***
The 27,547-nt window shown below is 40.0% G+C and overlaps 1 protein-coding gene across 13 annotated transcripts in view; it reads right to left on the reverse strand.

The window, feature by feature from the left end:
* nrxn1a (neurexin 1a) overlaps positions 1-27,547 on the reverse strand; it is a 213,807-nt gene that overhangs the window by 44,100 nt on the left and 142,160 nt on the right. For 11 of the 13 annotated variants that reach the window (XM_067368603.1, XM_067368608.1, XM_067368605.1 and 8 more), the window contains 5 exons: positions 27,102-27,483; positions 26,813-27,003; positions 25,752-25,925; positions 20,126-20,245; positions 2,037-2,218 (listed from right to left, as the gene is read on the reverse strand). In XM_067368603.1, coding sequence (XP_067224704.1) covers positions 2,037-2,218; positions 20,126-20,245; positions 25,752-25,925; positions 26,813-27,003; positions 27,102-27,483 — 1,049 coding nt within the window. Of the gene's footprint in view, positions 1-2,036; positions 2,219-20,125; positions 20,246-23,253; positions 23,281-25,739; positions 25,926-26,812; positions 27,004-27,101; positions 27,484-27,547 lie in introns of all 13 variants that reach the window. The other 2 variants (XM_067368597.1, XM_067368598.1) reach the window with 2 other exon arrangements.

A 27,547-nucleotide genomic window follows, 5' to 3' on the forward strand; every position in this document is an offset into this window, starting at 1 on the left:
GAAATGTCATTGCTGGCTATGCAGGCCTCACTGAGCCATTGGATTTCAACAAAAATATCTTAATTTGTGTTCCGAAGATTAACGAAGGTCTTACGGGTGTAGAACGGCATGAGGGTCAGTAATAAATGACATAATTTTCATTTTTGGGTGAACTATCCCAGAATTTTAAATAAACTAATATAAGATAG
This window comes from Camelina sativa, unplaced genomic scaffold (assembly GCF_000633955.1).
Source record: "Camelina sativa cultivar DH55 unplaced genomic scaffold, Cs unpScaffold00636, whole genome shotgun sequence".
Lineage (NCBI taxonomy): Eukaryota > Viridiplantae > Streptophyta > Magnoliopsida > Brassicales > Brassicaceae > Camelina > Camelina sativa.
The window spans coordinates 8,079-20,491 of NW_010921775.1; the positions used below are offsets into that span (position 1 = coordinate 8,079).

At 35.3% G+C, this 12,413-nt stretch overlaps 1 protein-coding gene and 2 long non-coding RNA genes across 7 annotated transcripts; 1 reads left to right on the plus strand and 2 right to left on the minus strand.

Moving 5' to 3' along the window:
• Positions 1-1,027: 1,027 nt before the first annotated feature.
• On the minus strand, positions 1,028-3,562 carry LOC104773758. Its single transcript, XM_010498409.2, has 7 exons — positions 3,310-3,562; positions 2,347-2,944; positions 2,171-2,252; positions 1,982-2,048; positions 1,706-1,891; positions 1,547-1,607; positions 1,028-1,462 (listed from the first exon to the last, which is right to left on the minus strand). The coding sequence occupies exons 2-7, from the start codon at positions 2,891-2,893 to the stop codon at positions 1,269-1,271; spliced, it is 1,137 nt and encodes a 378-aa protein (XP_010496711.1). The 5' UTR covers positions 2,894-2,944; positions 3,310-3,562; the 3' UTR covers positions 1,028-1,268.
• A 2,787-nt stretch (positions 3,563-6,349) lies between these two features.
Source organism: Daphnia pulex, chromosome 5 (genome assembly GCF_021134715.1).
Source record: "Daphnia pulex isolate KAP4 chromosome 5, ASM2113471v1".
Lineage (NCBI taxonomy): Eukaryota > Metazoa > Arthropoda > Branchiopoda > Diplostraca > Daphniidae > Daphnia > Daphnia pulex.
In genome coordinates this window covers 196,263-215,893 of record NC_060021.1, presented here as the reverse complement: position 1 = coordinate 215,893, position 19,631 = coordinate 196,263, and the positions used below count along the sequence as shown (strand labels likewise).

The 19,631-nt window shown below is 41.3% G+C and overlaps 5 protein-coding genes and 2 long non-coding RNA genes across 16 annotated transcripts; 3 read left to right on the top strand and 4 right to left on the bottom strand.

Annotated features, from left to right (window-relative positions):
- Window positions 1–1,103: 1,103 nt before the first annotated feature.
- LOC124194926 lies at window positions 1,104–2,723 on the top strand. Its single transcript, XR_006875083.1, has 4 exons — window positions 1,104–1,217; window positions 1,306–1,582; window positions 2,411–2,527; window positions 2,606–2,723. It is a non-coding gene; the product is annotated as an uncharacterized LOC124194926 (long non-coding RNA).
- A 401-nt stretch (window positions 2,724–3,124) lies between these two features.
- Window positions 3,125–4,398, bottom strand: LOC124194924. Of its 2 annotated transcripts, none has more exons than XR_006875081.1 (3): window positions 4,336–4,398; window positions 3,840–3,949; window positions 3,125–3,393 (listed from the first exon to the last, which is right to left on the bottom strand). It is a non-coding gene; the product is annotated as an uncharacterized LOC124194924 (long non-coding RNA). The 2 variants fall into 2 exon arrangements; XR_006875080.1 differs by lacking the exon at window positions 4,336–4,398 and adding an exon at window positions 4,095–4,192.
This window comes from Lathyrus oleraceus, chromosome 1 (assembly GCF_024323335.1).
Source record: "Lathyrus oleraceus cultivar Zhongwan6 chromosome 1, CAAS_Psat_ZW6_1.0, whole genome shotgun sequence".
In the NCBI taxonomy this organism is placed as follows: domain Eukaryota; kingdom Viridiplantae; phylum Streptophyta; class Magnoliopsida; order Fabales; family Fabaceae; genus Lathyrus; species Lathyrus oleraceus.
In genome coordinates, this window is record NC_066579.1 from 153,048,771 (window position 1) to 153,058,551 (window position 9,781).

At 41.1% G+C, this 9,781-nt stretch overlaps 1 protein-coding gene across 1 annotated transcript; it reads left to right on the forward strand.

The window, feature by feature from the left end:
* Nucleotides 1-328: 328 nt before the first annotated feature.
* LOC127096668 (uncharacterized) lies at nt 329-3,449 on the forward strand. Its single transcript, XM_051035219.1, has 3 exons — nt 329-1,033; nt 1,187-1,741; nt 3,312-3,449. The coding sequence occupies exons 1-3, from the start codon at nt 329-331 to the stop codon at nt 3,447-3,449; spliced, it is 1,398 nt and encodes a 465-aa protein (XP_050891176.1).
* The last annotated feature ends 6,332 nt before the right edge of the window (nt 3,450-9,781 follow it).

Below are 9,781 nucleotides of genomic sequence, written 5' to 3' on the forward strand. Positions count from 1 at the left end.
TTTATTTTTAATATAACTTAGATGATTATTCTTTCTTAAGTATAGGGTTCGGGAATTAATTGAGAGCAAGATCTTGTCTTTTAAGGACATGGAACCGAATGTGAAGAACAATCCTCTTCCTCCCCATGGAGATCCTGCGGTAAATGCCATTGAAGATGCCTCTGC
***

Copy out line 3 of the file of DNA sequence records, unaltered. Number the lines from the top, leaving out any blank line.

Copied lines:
* nrxn1a (neurexin 1a) overlaps positions 1-27,547 on the reverse strand; it is a 213,807-nt gene that overhangs the window by 44,100 nt on the left and 142,160 nt on the right. For 11 of the 13 annotated variants that reach the window (XM_067368603.1, XM_067368608.1, XM_067368605.1 and 8 more), the window contains 5 exons: positions 27,102-27,483; positions 26,813-27,003; positions 25,752-25,925; positions 20,126-20,245; positions 2,037-2,218 (listed from right to left, as the gene is read on the reverse strand). In XM_067368603.1, coding sequence (XP_067224704.1) covers positions 2,037-2,218; positions 20,126-20,245; positions 25,752-25,925; positions 26,813-27,003; positions 27,102-27,483 — 1,049 coding nt within the window. Of the gene's footprint in view, positions 1-2,036; positions 2,219-20,125; positions 20,246-23,253; positions 23,281-25,739; positions 25,926-26,812; positions 27,004-27,101; positions 27,484-27,547 lie in introns of all 13 variants that reach the window. The other 2 variants (XM_067368597.1, XM_067368598.1) reach the window with 2 other exon arrangements.